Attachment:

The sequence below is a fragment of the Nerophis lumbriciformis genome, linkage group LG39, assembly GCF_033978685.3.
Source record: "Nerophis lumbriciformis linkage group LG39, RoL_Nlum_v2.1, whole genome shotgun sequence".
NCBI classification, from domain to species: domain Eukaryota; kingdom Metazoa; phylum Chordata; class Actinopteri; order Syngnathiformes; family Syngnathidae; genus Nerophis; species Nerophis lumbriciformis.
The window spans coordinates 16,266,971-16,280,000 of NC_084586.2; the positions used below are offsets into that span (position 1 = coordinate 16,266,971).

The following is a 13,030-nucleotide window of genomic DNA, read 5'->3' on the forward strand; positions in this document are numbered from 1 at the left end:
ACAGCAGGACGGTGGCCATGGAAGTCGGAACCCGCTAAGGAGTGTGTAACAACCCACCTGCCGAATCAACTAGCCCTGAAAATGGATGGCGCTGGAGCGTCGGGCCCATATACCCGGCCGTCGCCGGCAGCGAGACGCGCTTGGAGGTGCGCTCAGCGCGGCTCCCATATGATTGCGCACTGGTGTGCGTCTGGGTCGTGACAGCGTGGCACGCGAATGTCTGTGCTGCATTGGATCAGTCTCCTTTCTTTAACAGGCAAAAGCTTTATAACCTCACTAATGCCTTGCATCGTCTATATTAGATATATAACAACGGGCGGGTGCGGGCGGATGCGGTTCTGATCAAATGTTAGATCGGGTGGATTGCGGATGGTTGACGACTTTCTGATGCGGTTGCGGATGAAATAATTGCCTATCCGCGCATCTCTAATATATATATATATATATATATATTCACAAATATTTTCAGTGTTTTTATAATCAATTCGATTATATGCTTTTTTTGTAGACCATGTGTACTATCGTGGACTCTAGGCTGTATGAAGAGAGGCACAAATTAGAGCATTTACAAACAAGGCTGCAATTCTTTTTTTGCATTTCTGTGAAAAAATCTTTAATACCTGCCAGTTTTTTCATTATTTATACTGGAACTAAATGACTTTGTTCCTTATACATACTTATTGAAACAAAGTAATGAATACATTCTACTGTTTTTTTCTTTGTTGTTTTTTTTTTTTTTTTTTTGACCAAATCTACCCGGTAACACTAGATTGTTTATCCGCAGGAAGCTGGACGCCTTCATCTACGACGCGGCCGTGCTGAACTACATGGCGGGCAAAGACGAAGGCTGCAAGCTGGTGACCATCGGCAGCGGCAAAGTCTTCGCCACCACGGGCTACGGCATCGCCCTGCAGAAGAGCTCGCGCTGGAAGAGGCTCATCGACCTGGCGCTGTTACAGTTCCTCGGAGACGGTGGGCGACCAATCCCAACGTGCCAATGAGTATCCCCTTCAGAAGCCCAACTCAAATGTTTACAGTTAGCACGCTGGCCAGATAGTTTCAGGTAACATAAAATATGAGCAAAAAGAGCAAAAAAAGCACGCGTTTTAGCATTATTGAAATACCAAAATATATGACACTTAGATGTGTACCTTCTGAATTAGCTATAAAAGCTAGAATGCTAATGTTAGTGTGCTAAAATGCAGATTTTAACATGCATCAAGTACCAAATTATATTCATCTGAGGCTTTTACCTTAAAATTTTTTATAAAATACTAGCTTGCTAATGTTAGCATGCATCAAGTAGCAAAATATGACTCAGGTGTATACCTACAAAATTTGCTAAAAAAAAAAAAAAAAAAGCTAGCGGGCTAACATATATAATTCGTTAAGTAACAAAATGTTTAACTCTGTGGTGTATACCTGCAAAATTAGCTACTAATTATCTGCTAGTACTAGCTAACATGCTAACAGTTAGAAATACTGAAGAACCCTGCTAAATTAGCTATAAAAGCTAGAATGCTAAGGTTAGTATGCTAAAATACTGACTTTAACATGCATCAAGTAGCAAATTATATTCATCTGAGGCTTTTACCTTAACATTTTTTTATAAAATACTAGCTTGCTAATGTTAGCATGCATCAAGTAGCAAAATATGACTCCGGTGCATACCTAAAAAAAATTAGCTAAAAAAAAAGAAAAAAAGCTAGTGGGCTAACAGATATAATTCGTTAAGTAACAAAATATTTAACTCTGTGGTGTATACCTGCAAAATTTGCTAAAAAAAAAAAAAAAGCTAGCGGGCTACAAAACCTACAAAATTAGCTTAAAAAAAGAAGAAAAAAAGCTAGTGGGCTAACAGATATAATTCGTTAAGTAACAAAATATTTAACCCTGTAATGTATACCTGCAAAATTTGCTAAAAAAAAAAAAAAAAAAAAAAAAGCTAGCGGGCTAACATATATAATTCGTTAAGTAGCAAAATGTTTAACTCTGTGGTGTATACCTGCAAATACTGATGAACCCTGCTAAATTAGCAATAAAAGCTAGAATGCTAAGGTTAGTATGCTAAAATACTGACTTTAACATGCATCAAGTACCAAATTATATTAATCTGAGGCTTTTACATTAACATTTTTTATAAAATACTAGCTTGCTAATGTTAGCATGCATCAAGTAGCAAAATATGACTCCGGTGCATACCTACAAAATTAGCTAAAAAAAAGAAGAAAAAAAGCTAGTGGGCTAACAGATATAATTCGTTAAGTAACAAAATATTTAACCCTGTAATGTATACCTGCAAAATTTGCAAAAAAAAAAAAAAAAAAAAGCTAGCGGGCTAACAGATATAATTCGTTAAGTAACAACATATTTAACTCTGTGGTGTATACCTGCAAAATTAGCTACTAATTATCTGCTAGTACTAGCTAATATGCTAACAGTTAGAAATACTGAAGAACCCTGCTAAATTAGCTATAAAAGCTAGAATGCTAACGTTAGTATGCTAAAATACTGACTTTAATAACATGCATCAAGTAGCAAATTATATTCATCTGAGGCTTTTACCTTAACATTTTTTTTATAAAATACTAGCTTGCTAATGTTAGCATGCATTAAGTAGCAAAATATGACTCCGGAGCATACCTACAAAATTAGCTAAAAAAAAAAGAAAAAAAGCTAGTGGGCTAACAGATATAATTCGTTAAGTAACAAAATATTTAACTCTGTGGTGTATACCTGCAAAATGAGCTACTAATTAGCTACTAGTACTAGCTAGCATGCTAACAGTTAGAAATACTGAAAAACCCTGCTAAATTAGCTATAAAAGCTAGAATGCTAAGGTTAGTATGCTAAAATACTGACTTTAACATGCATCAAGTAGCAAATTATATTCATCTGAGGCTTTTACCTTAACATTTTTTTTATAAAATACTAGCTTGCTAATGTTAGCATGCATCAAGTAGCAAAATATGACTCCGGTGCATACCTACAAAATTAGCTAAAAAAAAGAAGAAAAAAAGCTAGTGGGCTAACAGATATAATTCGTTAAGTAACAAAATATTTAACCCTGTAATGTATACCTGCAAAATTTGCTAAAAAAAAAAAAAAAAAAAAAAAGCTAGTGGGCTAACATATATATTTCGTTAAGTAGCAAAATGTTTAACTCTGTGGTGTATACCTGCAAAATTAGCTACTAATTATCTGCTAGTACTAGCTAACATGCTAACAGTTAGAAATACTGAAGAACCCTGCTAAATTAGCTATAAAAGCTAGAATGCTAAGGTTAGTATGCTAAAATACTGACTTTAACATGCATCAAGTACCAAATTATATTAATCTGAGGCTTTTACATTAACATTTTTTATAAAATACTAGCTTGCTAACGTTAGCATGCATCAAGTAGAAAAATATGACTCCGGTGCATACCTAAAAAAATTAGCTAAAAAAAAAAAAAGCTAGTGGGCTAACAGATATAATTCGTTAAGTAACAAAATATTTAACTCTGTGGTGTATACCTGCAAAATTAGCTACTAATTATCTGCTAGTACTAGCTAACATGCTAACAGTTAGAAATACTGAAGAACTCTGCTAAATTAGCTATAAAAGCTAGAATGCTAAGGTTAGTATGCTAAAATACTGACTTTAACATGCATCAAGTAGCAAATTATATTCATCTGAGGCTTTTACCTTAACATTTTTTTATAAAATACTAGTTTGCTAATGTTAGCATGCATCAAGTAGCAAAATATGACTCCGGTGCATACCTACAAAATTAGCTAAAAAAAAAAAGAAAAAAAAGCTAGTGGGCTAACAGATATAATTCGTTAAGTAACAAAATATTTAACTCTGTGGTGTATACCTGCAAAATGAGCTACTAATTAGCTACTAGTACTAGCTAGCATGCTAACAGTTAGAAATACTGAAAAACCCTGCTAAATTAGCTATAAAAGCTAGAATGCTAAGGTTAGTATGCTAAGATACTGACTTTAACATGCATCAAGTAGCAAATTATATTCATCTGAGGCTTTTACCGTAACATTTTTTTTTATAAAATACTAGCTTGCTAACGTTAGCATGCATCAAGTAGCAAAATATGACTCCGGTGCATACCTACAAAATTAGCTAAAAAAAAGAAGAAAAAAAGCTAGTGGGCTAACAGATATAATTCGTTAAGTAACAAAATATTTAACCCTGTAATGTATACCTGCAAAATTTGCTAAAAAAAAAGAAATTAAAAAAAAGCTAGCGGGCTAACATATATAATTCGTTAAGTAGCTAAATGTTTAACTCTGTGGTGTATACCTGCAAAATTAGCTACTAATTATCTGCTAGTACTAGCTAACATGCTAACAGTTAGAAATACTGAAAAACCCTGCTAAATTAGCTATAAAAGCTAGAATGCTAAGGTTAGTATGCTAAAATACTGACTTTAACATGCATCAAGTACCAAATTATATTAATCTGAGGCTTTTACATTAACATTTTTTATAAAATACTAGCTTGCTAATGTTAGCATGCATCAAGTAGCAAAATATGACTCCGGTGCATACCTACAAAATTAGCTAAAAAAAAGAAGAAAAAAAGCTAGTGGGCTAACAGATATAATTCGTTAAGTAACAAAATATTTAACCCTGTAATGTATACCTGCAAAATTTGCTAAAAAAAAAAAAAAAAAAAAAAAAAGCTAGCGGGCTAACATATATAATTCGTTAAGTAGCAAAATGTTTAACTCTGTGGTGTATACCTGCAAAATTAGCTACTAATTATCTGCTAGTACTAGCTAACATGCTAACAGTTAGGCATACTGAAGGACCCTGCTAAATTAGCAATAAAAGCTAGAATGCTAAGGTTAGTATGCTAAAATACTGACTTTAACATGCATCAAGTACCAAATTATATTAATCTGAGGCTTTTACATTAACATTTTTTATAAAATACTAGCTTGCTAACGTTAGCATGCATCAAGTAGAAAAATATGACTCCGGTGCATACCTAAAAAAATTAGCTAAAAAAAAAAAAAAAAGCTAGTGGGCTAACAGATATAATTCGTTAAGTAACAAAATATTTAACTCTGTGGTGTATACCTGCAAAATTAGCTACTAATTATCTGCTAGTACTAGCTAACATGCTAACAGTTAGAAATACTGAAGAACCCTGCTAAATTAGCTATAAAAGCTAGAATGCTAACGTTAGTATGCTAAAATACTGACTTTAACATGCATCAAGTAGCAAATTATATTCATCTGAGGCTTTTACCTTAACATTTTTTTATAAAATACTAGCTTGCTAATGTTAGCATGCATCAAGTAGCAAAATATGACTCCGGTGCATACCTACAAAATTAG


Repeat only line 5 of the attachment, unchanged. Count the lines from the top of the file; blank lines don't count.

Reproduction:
The following is a 13,030-nucleotide window of genomic DNA, read 5'->3' on the forward strand; positions in this document are numbered from 1 at the left end: